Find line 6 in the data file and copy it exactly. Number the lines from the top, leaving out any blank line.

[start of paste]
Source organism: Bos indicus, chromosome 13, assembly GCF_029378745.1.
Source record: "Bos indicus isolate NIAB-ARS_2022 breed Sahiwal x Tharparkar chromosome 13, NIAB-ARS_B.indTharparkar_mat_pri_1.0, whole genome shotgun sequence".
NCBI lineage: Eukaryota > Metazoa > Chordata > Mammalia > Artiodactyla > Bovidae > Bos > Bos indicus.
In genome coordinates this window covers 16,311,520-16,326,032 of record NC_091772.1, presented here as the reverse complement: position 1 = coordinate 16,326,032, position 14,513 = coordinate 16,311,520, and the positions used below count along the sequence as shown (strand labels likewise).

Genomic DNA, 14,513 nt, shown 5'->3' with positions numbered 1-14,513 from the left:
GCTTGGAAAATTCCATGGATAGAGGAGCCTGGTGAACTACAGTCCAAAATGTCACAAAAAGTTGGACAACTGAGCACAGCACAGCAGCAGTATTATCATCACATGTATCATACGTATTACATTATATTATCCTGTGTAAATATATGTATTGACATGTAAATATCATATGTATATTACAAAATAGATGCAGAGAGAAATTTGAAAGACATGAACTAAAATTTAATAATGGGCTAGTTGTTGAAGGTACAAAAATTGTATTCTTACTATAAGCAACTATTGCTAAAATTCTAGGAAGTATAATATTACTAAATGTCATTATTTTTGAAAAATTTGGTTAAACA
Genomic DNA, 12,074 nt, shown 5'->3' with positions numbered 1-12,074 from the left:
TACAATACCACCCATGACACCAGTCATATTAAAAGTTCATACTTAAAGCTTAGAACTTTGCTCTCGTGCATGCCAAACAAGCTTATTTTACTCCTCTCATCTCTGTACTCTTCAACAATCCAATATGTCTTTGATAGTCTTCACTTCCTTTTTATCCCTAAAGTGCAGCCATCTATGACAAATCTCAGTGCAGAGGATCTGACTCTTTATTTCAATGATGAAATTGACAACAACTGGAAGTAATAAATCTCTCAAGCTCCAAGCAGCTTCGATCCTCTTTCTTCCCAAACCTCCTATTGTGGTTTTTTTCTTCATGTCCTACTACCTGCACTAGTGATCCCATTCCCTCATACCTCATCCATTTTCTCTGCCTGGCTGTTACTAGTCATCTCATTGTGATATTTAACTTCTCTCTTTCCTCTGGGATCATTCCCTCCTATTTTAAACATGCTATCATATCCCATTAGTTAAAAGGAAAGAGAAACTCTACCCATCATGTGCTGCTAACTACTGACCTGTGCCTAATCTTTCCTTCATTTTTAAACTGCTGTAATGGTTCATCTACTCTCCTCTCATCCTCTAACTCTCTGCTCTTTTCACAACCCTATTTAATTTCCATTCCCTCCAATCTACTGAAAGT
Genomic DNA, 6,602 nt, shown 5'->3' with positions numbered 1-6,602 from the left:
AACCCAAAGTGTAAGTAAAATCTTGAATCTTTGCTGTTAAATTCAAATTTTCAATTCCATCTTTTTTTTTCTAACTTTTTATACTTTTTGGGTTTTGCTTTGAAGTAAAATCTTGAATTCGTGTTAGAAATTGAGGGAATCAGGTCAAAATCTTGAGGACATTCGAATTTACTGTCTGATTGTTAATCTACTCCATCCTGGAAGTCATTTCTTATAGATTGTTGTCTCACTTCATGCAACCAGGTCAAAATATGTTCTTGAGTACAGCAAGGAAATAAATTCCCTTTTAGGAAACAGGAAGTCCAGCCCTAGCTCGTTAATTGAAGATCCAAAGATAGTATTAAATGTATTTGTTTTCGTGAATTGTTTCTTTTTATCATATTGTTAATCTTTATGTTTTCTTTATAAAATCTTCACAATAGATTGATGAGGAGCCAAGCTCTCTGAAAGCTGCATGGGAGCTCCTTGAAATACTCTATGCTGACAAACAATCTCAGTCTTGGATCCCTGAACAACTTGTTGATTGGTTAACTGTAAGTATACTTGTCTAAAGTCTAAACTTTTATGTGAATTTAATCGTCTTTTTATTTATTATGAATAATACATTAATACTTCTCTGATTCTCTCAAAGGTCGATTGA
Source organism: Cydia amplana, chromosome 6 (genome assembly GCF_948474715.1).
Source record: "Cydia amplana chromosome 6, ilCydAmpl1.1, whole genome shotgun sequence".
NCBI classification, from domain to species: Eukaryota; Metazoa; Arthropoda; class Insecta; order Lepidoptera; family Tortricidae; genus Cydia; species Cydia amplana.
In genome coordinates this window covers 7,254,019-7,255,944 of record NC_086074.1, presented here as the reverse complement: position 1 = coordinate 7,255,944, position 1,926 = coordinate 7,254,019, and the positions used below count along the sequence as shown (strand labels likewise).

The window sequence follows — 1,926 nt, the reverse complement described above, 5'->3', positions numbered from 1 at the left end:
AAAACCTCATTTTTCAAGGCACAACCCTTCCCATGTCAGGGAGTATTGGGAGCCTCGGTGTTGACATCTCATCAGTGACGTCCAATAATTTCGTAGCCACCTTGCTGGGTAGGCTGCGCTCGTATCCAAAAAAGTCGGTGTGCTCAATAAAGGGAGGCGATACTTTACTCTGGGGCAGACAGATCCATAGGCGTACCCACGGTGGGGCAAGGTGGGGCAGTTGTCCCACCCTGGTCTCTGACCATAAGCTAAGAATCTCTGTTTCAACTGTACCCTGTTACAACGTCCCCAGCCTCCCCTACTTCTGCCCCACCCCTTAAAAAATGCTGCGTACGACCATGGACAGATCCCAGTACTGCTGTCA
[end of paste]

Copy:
GCTTGGAAAATTCCATGGATAGAGGAGCCTGGTGAACTACAGTCCAAAATGTCACAAAAAGTTGGACAACTGAGCACAGCACAGCAGCAGTATTATCATCACATGTATCATACGTATTACATTATATTATCCTGTGTAAATATATGTATTGACATGTAAATATCATATGTATATTACAAAATAGATGCAGAGAGAAATTTGAAAGACATGAACTAAAATTTAATAATGGGCTAGTTGTTGAAGGTACAAAAATTGTATTCTTACTATAAGCAACTATTGCTAAAATTCTAGGAAGTATAATATTACTAAATGTCATTATTTTTGAAAAATTTGGTTAAACA